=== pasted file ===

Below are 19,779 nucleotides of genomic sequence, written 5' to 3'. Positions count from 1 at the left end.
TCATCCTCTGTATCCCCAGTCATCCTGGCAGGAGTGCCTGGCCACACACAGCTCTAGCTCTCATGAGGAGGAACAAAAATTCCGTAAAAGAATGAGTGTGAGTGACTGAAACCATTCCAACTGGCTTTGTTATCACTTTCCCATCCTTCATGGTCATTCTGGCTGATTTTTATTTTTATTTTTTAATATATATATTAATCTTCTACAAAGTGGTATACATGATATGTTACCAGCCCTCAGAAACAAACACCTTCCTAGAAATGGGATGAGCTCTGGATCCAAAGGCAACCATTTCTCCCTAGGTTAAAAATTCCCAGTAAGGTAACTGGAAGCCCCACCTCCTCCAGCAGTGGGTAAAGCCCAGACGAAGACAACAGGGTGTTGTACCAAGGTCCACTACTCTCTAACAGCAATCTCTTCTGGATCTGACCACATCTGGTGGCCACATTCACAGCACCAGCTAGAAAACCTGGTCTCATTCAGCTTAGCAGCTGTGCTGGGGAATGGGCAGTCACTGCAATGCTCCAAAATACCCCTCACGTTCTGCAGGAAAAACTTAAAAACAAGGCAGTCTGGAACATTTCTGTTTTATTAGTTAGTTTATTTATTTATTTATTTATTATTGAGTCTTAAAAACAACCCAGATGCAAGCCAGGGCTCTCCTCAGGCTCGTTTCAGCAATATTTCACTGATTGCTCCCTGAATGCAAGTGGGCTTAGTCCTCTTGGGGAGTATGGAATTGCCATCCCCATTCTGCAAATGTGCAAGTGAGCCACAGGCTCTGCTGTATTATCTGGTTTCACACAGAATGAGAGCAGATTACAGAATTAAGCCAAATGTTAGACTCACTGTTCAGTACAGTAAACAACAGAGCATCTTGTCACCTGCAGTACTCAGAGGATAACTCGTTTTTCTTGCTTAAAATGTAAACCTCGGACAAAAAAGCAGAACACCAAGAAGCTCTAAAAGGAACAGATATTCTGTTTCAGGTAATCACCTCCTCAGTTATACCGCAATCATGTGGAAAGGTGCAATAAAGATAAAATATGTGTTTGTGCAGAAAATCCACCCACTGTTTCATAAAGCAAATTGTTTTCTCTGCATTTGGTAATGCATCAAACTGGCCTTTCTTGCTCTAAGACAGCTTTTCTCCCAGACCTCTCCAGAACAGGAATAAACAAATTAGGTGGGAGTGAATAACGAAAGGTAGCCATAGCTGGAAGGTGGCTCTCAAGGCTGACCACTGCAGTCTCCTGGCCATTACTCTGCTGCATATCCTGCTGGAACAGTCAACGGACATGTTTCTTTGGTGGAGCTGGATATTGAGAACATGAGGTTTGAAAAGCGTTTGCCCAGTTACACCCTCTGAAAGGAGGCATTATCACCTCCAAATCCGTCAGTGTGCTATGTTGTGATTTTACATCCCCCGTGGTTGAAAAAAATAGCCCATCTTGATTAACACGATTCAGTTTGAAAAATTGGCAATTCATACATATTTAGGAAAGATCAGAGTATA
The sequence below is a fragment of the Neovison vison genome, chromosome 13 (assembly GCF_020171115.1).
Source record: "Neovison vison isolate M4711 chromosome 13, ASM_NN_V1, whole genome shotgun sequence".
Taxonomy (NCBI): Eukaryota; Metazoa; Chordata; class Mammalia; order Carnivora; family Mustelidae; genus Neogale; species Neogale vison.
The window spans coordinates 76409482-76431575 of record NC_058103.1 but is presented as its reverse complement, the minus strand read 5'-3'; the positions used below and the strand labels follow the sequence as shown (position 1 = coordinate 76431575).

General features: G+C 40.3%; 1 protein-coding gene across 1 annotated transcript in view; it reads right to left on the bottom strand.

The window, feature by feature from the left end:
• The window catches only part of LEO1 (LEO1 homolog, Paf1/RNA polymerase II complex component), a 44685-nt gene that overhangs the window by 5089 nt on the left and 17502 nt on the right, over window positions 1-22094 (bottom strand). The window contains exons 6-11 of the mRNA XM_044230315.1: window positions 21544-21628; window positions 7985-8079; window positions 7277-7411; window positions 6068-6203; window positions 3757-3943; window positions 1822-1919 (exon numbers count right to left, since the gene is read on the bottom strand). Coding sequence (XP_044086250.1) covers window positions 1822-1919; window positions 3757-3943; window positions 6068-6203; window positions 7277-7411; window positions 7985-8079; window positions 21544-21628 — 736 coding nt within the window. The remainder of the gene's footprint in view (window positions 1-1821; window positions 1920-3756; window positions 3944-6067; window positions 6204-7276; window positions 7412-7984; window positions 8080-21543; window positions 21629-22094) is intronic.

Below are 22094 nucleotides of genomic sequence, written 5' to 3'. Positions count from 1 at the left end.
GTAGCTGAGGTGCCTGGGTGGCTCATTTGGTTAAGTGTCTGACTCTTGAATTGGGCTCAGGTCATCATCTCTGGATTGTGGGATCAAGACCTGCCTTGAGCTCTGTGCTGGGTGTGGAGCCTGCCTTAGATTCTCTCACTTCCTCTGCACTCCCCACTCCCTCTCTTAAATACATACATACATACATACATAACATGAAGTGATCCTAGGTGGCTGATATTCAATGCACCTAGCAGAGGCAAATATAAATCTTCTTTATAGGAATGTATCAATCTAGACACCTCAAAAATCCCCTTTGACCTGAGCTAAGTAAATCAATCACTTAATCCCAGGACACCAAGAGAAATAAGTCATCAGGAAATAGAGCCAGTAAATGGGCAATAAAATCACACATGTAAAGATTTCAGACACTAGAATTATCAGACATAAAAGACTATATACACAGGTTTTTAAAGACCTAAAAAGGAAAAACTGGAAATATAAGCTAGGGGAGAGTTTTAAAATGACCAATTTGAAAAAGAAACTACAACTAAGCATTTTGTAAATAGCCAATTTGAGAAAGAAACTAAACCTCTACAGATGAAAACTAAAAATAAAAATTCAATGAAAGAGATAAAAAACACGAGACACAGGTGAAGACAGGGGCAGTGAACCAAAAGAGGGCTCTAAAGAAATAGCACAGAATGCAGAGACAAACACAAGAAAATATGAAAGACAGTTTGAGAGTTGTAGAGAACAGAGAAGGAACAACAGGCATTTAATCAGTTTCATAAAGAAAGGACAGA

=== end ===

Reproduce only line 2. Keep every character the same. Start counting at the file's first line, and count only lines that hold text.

TCATCCTCTGTATCCCCAGTCATCCTGGCAGGAGTGCCTGGCCACACACAGCTCTAGCTCTCATGAGGAGGAACAAAAATTCCGTAAAAGAATGAGTGTGAGTGACTGAAACCATTCCAACTGGCTTTGTTATCACTTTCCCATCCTTCATGGTCATTCTGGCTGATTTTTATTTTTATTTTTTAATATATATATTAATCTTCTACAAAGTGGTATACATGATATGTTACCAGCCCTCAGAAACAAACACCTTCCTAGAAATGGGATGAGCTCTGGATCCAAAGGCAACCATTTCTCCCTAGGTTAAAAATTCCCAGTAAGGTAACTGGAAGCCCCACCTCCTCCAGCAGTGGGTAAAGCCCAGACGAAGACAACAGGGTGTTGTACCAAGGTCCACTACTCTCTAACAGCAATCTCTTCTGGATCTGACCACATCTGGTGGCCACATTCACAGCACCAGCTAGAAAACCTGGTCTCATTCAGCTTAGCAGCTGTGCTGGGGAATGGGCAGTCACTGCAATGCTCCAAAATACCCCTCACGTTCTGCAGGAAAAACTTAAAAACAAGGCAGTCTGGAACATTTCTGTTTTATTAGTTAGTTTATTTATTTATTTATTTATTATTGAGTCTTAAAAACAACCCAGATGCAAGCCAGGGCTCTCCTCAGGCTCGTTTCAGCAATATTTCACTGATTGCTCCCTGAATGCAAGTGGGCTTAGTCCTCTTGGGGAGTATGGAATTGCCATCCCCATTCTGCAAATGTGCAAGTGAGCCACAGGCTCTGCTGTATTATCTGGTTTCACACAGAATGAGAGCAGATTACAGAATTAAGCCAAATGTTAGACTCACTGTTCAGTACAGTAAACAACAGAGCATCTTGTCACCTGCAGTACTCAGAGGATAACTCGTTTTTCTTGCTTAAAATGTAAACCTCGGACAAAAAAGCAGAACACCAAGAAGCTCTAAAAGGAACAGATATTCTGTTTCAGGTAATCACCTCCTCAGTTATACCGCAATCATGTGGAAAGGTGCAATAAAGATAAAATATGTGTTTGTGCAGAAAATCCACCCACTGTTTCATAAAGCAAATTGTTTTCTCTGCATTTGGTAATGCATCAAACTGGCCTTTCTTGCTCTAAGACAGCTTTTCTCCCAGACCTCTCCAGAACAGGAATAAACAAATTAGGTGGGAGTGAATAACGAAAGGTAGCCATAGCTGGAAGGTGGCTCTCAAGGCTGACCACTGCAGTCTCCTGGCCATTACTCTGCTGCATATCCTGCTGGAACAGTCAACGGACATGTTTCTTTGGTGGAGCTGGATATTGAGAACATGAGGTTTGAAAAGCGTTTGCCCAGTTACACCCTCTGAAAGGAGGCATTATCACCTCCAAATCCGTCAGTGTGCTATGTTGTGATTTTACATCCCCCGTGGTTGAAAAAAATAGCCCATCTTGATTAACACGATTCAGTTTGAAAAATTGGCAATTCATACATATTTAGGAAAGATCAGAGTATA